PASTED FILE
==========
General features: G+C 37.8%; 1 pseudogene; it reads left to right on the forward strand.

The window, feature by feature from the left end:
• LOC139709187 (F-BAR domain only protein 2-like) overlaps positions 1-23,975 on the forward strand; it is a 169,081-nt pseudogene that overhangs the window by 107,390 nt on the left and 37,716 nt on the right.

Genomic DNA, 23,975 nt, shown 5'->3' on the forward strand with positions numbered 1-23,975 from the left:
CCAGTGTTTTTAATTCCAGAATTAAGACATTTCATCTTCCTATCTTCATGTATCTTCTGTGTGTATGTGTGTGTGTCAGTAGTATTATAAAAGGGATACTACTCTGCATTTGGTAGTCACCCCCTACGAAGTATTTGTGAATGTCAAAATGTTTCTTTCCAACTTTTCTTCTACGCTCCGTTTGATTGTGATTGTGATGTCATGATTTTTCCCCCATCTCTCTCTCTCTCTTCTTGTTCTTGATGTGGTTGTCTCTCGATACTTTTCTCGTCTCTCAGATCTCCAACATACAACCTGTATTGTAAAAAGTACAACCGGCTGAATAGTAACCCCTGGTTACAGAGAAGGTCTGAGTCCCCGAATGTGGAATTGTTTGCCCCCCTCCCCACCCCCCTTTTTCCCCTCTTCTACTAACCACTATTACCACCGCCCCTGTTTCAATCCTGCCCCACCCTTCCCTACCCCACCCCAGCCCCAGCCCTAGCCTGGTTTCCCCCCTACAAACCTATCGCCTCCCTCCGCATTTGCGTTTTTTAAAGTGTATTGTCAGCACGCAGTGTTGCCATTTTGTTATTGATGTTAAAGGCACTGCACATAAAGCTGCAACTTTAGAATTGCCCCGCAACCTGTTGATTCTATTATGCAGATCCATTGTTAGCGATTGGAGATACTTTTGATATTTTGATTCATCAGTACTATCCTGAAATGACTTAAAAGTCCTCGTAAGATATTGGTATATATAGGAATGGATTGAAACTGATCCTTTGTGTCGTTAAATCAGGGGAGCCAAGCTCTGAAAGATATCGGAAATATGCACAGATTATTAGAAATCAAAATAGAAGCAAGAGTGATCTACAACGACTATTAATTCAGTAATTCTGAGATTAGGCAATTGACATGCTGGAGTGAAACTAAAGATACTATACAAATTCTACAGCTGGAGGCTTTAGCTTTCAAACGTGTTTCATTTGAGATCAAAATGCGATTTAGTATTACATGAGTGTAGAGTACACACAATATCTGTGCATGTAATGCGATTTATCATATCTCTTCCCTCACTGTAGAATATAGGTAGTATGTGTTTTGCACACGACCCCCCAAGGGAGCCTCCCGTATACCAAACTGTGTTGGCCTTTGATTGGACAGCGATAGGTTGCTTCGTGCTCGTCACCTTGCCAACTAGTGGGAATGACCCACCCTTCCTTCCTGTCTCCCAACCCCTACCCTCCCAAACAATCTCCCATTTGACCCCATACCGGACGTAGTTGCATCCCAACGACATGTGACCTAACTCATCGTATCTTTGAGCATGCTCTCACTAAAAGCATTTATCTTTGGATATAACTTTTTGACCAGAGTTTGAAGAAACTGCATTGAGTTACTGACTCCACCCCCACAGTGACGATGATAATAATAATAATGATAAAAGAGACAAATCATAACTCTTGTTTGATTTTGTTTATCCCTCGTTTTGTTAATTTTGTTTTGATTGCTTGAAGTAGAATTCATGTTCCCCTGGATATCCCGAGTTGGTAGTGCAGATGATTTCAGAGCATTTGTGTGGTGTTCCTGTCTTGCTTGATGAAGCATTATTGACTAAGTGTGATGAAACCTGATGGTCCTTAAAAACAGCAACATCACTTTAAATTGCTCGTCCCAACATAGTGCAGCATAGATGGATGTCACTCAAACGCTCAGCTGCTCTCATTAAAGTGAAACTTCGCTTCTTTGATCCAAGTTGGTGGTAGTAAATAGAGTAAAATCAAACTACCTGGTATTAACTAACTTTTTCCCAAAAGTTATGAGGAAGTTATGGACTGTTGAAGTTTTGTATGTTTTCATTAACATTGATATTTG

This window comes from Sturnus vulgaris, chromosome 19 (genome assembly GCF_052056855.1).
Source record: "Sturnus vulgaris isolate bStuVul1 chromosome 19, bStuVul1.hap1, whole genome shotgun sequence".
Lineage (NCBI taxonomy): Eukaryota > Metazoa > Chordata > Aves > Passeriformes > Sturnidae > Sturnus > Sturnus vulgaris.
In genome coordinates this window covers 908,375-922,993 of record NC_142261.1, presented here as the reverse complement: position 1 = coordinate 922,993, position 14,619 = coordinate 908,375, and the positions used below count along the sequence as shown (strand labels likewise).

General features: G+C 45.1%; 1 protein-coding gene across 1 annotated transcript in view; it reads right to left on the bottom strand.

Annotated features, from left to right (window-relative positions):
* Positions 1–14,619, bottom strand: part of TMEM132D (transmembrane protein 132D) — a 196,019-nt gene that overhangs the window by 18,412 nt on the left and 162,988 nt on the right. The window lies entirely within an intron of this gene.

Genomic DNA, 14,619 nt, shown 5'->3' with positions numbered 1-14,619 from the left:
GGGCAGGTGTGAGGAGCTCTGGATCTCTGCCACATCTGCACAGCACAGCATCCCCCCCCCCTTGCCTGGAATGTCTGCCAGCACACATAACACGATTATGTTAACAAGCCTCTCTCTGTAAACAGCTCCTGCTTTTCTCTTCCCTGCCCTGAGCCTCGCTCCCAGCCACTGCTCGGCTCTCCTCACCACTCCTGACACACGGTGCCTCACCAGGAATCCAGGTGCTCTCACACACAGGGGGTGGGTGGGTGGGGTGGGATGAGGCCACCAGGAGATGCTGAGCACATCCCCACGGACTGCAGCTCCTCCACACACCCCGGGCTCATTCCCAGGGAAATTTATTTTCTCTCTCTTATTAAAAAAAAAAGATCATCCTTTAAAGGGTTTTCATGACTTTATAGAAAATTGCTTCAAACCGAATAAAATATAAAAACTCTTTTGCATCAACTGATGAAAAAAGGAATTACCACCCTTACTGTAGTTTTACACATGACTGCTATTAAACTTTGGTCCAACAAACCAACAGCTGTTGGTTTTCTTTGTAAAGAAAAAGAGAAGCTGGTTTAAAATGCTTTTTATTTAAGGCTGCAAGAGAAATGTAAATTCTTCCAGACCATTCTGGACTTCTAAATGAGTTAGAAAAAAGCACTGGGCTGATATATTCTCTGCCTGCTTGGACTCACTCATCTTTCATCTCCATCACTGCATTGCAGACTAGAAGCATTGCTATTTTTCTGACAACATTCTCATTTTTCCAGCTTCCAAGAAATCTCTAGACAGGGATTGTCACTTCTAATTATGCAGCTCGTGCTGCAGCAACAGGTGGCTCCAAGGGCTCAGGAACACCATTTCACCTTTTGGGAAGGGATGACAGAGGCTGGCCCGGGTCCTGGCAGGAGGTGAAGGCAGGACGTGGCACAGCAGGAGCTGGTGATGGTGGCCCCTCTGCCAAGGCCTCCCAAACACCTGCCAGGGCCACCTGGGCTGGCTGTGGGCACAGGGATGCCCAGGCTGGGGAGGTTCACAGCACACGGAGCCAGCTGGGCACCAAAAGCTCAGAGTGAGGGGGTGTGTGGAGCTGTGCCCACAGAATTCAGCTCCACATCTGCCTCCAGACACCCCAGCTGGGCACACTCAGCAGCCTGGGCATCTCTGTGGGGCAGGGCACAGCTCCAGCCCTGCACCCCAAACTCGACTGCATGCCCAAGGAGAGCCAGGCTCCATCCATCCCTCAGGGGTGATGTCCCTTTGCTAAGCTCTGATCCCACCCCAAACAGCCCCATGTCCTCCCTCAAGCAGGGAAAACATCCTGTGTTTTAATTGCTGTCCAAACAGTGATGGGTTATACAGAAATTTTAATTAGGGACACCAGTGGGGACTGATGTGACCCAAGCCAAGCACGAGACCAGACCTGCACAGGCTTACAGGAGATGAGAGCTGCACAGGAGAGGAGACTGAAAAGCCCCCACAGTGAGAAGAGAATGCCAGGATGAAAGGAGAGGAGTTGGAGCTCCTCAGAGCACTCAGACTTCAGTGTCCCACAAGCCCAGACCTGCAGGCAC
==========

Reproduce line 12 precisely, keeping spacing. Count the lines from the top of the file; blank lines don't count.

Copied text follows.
* Positions 1–14,619, bottom strand: part of TMEM132D (transmembrane protein 132D) — a 196,019-nt gene that overhangs the window by 18,412 nt on the left and 162,988 nt on the right. The window lies entirely within an intron of this gene.